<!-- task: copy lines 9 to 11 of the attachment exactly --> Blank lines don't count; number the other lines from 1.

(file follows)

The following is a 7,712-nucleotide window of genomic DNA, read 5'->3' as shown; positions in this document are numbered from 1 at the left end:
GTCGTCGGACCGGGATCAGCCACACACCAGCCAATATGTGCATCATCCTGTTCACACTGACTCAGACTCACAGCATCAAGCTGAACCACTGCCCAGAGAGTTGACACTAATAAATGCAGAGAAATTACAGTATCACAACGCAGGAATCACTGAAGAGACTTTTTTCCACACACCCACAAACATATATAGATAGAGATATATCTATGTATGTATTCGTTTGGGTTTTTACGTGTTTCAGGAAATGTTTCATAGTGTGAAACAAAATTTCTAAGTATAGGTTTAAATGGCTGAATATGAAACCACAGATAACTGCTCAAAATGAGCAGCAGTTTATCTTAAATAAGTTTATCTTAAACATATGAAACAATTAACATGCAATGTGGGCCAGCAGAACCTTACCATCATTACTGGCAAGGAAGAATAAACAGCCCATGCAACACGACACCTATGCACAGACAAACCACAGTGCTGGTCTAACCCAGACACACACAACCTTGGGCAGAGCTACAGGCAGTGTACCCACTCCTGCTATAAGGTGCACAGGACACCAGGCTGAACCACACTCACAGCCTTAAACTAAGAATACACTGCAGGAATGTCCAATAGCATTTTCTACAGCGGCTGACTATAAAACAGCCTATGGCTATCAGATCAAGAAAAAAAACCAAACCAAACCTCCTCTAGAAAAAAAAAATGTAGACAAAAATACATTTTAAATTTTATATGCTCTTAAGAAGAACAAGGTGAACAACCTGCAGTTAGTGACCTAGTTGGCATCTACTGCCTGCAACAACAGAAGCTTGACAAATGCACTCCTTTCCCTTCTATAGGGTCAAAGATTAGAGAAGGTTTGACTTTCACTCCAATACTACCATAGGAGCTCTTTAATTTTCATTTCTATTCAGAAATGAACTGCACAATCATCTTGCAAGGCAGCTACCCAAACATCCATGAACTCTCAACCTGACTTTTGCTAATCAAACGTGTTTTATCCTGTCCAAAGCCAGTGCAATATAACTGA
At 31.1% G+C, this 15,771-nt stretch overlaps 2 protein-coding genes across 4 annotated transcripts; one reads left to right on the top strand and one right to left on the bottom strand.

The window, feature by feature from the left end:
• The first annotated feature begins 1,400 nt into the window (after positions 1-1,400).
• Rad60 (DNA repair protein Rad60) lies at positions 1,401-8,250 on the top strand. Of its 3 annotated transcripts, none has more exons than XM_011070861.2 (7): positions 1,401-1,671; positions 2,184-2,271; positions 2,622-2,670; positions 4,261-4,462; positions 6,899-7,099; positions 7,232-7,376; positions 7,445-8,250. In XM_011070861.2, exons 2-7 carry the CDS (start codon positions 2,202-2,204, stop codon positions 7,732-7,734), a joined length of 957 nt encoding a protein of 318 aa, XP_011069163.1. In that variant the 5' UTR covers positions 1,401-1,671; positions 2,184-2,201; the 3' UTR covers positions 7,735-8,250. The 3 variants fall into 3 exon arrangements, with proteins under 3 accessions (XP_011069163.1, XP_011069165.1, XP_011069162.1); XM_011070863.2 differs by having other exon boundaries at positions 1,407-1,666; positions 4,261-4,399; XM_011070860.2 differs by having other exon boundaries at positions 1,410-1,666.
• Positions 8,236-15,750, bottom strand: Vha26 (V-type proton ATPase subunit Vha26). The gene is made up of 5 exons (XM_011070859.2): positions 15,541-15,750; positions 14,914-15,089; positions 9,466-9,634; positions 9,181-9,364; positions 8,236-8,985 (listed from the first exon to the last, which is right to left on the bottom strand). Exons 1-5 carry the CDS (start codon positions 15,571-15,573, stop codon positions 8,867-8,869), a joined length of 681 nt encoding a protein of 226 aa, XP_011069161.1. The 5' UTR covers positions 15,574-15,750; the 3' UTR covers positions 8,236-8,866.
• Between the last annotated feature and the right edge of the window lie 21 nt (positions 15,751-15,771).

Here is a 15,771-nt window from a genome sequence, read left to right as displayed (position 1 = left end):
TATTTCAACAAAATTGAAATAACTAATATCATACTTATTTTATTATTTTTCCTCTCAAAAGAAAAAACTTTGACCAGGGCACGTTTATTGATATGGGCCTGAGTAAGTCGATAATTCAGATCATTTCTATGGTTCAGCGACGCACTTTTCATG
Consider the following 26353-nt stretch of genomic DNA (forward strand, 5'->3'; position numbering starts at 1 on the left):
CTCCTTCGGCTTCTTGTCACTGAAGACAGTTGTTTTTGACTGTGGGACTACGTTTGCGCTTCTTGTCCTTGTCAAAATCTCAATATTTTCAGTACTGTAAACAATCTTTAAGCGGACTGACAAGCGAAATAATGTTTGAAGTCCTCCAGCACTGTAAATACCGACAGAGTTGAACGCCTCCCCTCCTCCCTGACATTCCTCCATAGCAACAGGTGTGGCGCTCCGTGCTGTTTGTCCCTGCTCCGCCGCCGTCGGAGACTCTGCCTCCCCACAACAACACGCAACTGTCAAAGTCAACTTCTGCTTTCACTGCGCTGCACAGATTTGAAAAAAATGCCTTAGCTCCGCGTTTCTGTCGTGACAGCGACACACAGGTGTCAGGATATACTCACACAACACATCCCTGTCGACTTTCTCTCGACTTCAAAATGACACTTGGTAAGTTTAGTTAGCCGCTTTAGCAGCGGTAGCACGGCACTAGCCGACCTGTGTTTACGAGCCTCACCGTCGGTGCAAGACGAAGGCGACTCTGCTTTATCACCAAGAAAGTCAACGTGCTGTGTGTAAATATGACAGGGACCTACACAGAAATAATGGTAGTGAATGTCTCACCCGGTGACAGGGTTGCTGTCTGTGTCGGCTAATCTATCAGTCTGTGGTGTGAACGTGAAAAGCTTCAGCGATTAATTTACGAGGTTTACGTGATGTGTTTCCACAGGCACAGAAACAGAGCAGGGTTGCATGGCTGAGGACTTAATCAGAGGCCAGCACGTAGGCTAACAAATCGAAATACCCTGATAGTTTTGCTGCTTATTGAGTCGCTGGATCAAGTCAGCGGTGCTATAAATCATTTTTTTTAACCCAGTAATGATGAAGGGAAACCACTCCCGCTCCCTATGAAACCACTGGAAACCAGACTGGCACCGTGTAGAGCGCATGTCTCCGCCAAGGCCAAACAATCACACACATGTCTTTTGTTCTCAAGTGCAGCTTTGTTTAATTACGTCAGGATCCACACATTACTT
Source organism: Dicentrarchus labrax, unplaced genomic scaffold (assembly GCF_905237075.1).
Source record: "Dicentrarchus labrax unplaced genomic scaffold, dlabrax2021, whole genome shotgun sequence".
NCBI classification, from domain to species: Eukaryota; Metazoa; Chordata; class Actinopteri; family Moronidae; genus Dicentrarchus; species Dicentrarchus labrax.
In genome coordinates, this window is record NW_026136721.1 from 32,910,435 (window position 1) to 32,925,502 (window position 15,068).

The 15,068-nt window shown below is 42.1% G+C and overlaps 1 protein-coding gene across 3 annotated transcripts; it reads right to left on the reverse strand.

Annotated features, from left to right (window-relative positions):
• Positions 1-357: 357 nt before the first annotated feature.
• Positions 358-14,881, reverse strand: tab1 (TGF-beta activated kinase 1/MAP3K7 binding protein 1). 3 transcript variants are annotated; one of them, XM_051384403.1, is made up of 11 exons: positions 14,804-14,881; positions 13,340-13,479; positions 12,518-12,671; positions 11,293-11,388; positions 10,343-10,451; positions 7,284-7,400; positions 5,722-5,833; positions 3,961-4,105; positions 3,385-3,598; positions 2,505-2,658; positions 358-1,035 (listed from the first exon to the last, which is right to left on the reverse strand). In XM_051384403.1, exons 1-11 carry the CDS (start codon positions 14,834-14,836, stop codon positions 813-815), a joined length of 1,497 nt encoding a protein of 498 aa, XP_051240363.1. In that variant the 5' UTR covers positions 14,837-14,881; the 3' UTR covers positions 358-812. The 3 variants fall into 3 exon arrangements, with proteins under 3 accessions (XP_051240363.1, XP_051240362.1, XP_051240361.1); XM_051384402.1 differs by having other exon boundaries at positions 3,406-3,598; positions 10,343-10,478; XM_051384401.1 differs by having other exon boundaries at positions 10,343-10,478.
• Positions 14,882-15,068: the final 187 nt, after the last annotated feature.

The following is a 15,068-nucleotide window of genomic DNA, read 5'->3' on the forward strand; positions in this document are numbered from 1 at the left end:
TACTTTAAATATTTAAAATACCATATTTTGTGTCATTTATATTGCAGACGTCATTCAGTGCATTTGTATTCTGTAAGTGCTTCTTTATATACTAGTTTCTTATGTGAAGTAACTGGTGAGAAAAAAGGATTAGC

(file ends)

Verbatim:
Here is a 15,771-nt window from a genome sequence, read left to right as displayed (position 1 = left end):
TATTTCAACAAAATTGAAATAACTAATATCATACTTATTTTATTATTTTTCCTCTCAAAAGAAAAAACTTTGACCAGGGCACGTTTATTGATATGGGCCTGAGTAAGTCGATAATTCAGATCATTTCTATGGTTCAGCGACGCACTTTTCATG
Consider the following 26353-nt stretch of genomic DNA (forward strand, 5'->3'; position numbering starts at 1 on the left):